Monday, May 11, 2009

The Constitution in 2020 Published by Oxford University Press


Oxford University Press has just published The Constitution in 2020, a collection of essays edited by Reva Siegel and myself about how we should think about the Constitution in the next decade.

The contributors to the book include some of the best known names in constitutional and civil rights law, including the Deans of Yale and Stanford, the President of the American Association of Law Schools, several nominees for positions in the new Obama Administration, and indeed, several people who have been mentioned as potential Supreme Court nominees. The book tackles a wide range of issues, including the challenge of new technologies, presidential power, international human rights, religious liberty, freedom of speech, voting, reproductive rights, and economic rights.

"For a generation, conservatives have dominated our constitutional conversation. Now as a new day dawns, this inspiring book recaptures a progressive vision of a Constitution that can fulfill the country's oldest commitments to a robust and inclusive democracy."--Linda Greenhouse, Pulitzer Prize-winning journalist and author of Becoming Justice Blackmun: Harry Blackmun's Supreme Court Journey

"For much too long, progressive thinkers have been either responding reflexively to agendas set by the right, or wringing their hands over the absence of constructive options of their own. This volume marks the end of that time in the wilderness. Constitutional progressives who read this book's veritable cornucopia of carefully conceived alternatives are bound to be energized by the vistas opened here - and challenged by the puzzles posed in every sparkling chapter."-Laurence Tribe, author of The Invisible Constitution

Here is the table of contents:

Table of Contents

1. Introduction: The Constitution in 2020
Jack M. Balkin, Yale Law School, and Reva B. Siegel, Yale Law School

I. Interpreting Our Constitution

2. Fidelity to Text and Principle
Jack M. Balkin

3. The Future of Progressive Constitutionalism
Robert C. Post, Yale Law School and Reva B. Siegel

II. Social Rights and Legislative Constitutionalism

4. The Minimalist Constitution
Cass R. Sunstein, Harvard Law School and nominee for Administrator, Office of Information and Regulatory Affairs (OIRA)

5. Economic Power and the Constitution
Frank Michelman, Harvard Law School

6. Social and Economic Rights in the American Grain: Reclaiming Constitutional Political Economy
William E. Forbath, University of Texas

7. State Action in 2020
Mark Tushnet, Harvard Law School

8. The Missing Jurisprudence of the Legislated Constitution
Robin West, Georgetown University Law Center

9. Remembering How to Do Equality
Jack M. Balkin and Reva B. Siegel

III. Citizenship and Community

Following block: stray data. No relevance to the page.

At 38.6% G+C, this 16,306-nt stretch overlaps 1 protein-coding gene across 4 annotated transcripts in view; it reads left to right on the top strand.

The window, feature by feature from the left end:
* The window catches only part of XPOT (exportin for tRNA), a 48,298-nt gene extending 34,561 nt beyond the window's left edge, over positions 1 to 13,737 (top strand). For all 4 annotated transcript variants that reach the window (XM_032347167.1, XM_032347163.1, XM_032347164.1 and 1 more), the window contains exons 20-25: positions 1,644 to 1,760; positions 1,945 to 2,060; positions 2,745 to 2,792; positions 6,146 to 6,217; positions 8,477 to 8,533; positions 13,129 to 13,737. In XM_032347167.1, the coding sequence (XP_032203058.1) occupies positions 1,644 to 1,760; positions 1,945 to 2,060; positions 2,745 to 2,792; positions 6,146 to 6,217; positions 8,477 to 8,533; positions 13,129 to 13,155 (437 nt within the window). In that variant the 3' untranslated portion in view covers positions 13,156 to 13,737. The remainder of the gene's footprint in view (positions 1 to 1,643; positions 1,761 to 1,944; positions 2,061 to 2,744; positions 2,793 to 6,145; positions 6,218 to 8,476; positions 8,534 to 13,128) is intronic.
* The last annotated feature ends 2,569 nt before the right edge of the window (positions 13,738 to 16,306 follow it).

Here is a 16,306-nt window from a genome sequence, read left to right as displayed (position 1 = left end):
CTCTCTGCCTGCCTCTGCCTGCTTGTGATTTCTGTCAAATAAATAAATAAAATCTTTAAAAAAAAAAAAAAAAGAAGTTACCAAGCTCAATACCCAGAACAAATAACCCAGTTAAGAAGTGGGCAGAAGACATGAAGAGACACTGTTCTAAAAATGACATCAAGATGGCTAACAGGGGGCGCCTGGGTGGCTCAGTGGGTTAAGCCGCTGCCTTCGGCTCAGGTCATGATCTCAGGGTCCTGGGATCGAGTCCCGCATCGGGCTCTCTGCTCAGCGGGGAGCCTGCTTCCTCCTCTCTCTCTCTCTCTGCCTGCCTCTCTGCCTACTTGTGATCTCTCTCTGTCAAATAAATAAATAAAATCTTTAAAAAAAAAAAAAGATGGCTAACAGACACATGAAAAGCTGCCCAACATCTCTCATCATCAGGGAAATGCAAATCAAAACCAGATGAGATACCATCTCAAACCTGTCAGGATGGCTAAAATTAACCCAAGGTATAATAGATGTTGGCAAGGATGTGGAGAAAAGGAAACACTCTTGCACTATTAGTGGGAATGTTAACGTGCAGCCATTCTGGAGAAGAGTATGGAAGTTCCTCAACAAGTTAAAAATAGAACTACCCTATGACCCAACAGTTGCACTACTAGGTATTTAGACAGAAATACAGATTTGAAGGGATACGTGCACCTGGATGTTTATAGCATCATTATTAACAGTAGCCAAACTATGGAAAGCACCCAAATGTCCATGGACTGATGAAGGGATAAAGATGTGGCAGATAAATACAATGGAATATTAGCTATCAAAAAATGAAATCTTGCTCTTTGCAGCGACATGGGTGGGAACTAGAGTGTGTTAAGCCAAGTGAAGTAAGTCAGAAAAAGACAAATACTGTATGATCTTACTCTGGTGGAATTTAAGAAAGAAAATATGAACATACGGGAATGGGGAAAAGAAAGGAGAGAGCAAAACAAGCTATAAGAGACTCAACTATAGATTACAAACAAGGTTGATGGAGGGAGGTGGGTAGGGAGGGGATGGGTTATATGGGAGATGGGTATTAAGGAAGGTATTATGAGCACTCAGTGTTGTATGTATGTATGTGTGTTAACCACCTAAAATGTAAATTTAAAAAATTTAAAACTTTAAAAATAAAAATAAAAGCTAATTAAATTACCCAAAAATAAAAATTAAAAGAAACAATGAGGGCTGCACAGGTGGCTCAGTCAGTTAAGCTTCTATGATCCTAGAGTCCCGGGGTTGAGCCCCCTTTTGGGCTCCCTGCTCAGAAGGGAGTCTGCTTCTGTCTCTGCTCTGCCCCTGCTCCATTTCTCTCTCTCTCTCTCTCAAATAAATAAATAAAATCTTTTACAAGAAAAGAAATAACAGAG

10. The Citizenship Agenda
Bruce Ackerman, Yale Law School

11. National Citizenship and the Promise of Equal Educational Opportunity
Goodwin Liu, University of California at Berkeley

12. Terms of Belonging
Rachel F. Moran, University of California (Irvine and Berkeley), and President, Association of American Law Schools

13. Hopeless Constitutionalism, Hopeful Pragmatism
Richard T. Ford, Stanford Law School

IV. Democracy and Civil Liberties

14. Voting Rights and the Third Reconstruction
Pamela S. Karlan, Stanford Law School

15. Political Organization and the Future of Democracy
Larry Kramer, Dean, Stanford Law School

16. A Progressive Perspective on Freedom of Speech
Robert C. Post

17. Information, Structures, and the Constitution of American Society
Yochai Benkler, Harvard Law School

18. The Constitution in the National Surveillance State
Jack M. Balkin

19. The Progressive Past
Tracey L. Meares, Yale Law School

V. Protecting Religious Diversity

20. The Framers' Church-State Problem—and Ours
Noah Feldman, Harvard Law School

21. Progressives, the Religion Clauses, and the Limits of Secularism
William P. Marshall, University of North Carolina

VI. Families and Values

22. A Liberal Vision of U.S. Family Law in 2020
William N. Eskridge, Jr., Yale Law School

23. A Progressive Reproductive Rights Agenda for 2020
Dawn E. Johnsen, Indiana University at Bloomington and nominee, Assistant Attorney General for the Office of Legal Counsel

VII. State, Nation, World

24. What's Federalism For?
Judith Resnik, Yale Law School

25. Progressive Constitutionalism and Transnational Legal Discourse
Vicki C. Jackson, Georgetown University Law Center

26. "Strategies of the Weak": Thinking Globally and Acting Locally toward a
Progressive Constitutional Vision

David Cole, David Cole, Georgetown University Law Center

27. America and the World, 2020
Harold Hongju Koh, Dean, Yale Law School and nominee, Legal Adviser, State Department.

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